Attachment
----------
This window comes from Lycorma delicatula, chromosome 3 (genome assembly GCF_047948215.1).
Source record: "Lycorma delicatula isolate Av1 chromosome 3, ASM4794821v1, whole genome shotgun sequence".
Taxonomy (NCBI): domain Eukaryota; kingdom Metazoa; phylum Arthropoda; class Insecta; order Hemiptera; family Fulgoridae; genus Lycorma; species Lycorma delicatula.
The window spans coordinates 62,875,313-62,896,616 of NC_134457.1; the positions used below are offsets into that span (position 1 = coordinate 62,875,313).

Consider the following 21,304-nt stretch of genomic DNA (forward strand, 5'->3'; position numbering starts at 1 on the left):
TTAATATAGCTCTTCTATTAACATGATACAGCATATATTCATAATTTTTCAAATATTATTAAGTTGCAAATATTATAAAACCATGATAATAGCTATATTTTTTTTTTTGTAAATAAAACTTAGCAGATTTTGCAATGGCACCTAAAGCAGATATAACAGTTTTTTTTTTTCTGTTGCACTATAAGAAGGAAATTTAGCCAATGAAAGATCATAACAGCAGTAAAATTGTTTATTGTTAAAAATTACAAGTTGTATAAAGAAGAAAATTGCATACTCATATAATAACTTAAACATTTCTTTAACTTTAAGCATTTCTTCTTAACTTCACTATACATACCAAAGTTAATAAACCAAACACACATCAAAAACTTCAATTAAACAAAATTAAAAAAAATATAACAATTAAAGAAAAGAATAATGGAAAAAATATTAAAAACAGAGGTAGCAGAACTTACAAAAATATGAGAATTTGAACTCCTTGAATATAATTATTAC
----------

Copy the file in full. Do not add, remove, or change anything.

This window comes from Lycorma delicatula, chromosome 3 (genome assembly GCF_047948215.1).
Source record: "Lycorma delicatula isolate Av1 chromosome 3, ASM4794821v1, whole genome shotgun sequence".
Taxonomy (NCBI): domain Eukaryota; kingdom Metazoa; phylum Arthropoda; class Insecta; order Hemiptera; family Fulgoridae; genus Lycorma; species Lycorma delicatula.
The window spans coordinates 62,875,313-62,896,616 of NC_134457.1; the positions used below are offsets into that span (position 1 = coordinate 62,875,313).

Consider the following 21,304-nt stretch of genomic DNA (forward strand, 5'->3'; position numbering starts at 1 on the left):
TTAATATAGCTCTTCTATTAACATGATACAGCATATATTCATAATTTTTCAAATATTATTAAGTTGCAAATATTATAAAACCATGATAATAGCTATATTTTTTTTTTTGTAAATAAAACTTAGCAGATTTTGCAATGGCACCTAAAGCAGATATAACAGTTTTTTTTTTTCTGTTGCACTATAAGAAGGAAATTTAGCCAATGAAAGATCATAACAGCAGTAAAATTGTTTATTGTTAAAAATTACAAGTTGTATAAAGAAGAAAATTGCATACTCATATAATAACTTAAACATTTCTTTAACTTTAAGCATTTCTTCTTAACTTCACTATACATACCAAAGTTAATAAACCAAACACACATCAAAAACTTCAATTAAACAAAATTAAAAAAAATATAACAATTAAAGAAAAGAATAATGGAAAAAATATTAAAAACAGAGGTAGCAGAACTTACAAAAATATGAGAATTTGAACTCCTTGAATATAATTATTAC